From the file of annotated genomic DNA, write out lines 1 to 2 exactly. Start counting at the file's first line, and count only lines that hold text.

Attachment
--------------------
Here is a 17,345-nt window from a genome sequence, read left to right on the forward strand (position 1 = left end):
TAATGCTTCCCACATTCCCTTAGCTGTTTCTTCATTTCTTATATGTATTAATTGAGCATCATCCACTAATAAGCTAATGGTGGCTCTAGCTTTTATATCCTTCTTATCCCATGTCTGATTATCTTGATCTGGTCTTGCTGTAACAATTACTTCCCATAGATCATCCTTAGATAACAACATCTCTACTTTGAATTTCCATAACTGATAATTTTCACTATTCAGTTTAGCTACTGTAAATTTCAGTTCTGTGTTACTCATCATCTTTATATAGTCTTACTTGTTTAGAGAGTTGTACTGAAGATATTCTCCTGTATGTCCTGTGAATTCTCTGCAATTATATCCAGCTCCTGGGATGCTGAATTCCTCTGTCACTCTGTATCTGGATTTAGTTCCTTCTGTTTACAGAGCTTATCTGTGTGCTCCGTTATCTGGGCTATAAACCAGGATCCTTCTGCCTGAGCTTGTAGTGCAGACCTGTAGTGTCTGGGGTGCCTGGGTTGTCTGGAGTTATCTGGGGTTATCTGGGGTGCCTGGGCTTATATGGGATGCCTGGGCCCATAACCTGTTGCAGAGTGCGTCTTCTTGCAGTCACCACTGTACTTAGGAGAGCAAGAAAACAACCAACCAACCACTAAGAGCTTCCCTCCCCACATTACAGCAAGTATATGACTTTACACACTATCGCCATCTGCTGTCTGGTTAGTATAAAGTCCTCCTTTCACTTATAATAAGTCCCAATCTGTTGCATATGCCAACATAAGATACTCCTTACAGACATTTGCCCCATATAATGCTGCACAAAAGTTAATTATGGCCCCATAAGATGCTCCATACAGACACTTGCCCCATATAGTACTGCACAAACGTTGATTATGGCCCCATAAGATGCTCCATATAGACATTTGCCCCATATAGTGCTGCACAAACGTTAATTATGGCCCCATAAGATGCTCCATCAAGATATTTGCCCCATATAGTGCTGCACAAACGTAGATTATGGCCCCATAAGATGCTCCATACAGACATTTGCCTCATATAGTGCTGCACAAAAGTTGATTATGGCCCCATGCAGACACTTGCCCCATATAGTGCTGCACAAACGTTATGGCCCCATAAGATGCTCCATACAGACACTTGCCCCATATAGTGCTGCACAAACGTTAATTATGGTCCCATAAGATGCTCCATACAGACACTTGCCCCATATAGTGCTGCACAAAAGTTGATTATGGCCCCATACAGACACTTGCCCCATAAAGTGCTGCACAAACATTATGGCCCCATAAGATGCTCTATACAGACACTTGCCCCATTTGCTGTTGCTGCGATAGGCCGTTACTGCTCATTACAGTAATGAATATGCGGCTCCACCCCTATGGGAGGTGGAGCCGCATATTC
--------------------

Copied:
Here is a 17,345-nt window from a genome sequence, read left to right on the forward strand (position 1 = left end):
TAATGCTTCCCACATTCCCTTAGCTGTTTCTTCATTTCTTATATGTATTAATTGAGCATCATCCACTAATAAGCTAATGGTGGCTCTAGCTTTTATATCCTTCTTATCCCATGTCTGATTATCTTGATCTGGTCTTGCTGTAACAATTACTTCCCATAGATCATCCTTAGATAACAACATCTCTACTTTGAATTTCCATAACTGATAATTTTCACTATTCAGTTTAGCTACTGTAAATTTCAGTTCTGTGTTACTCATCATCTTTATATAGTCTTACTTGTTTAGAGAGTTGTACTGAAGATATTCTCCTGTATGTCCTGTGAATTCTCTGCAATTATATCCAGCTCCTGGGATGCTGAATTCCTCTGTCACTCTGTATCTGGATTTAGTTCCTTCTGTTTACAGAGCTTATCTGTGTGCTCCGTTATCTGGGCTATAAACCAGGATCCTTCTGCCTGAGCTTGTAGTGCAGACCTGTAGTGTCTGGGGTGCCTGGGTTGTCTGGAGTTATCTGGGGTTATCTGGGGTGCCTGGGCTTATATGGGATGCCTGGGCCCATAACCTGTTGCAGAGTGCGTCTTCTTGCAGTCACCACTGTACTTAGGAGAGCAAGAAAACAACCAACCAACCACTAAGAGCTTCCCTCCCCACATTACAGCAAGTATATGACTTTACACACTATCGCCATCTGCTGTCTGGTTAGTATAAAGTCCTCCTTTCACTTATAATAAGTCCCAATCTGTTGCATATGCCAACATAAGATACTCCTTACAGACATTTGCCCCATATAATGCTGCACAAAAGTTAATTATGGCCCCATAAGATGCTCCATACAGACACTTGCCCCATATAGTACTGCACAAACGTTGATTATGGCCCCATAAGATGCTCCATATAGACATTTGCCCCATATAGTGCTGCACAAACGTTAATTATGGCCCCATAAGATGCTCCATCAAGATATTTGCCCCATATAGTGCTGCACAAACGTAGATTATGGCCCCATAAGATGCTCCATACAGACATTTGCCTCATATAGTGCTGCACAAAAGTTGATTATGGCCCCATGCAGACACTTGCCCCATATAGTGCTGCACAAACGTTATGGCCCCATAAGATGCTCCATACAGACACTTGCCCCATATAGTGCTGCACAAACGTTAATTATGGTCCCATAAGATGCTCCATACAGACACTTGCCCCATATAGTGCTGCACAAAAGTTGATTATGGCCCCATACAGACACTTGCCCCATAAAGTGCTGCACAAACATTATGGCCCCATAAGATGCTCTATACAGACACTTGCCCCATTTGCTGTTGCTGCGATAGGCCGTTACTGCTCATTACAGTAATGAATATGCGGCTCCACCCCTATGGGAGGTGGAGCCGCATATTC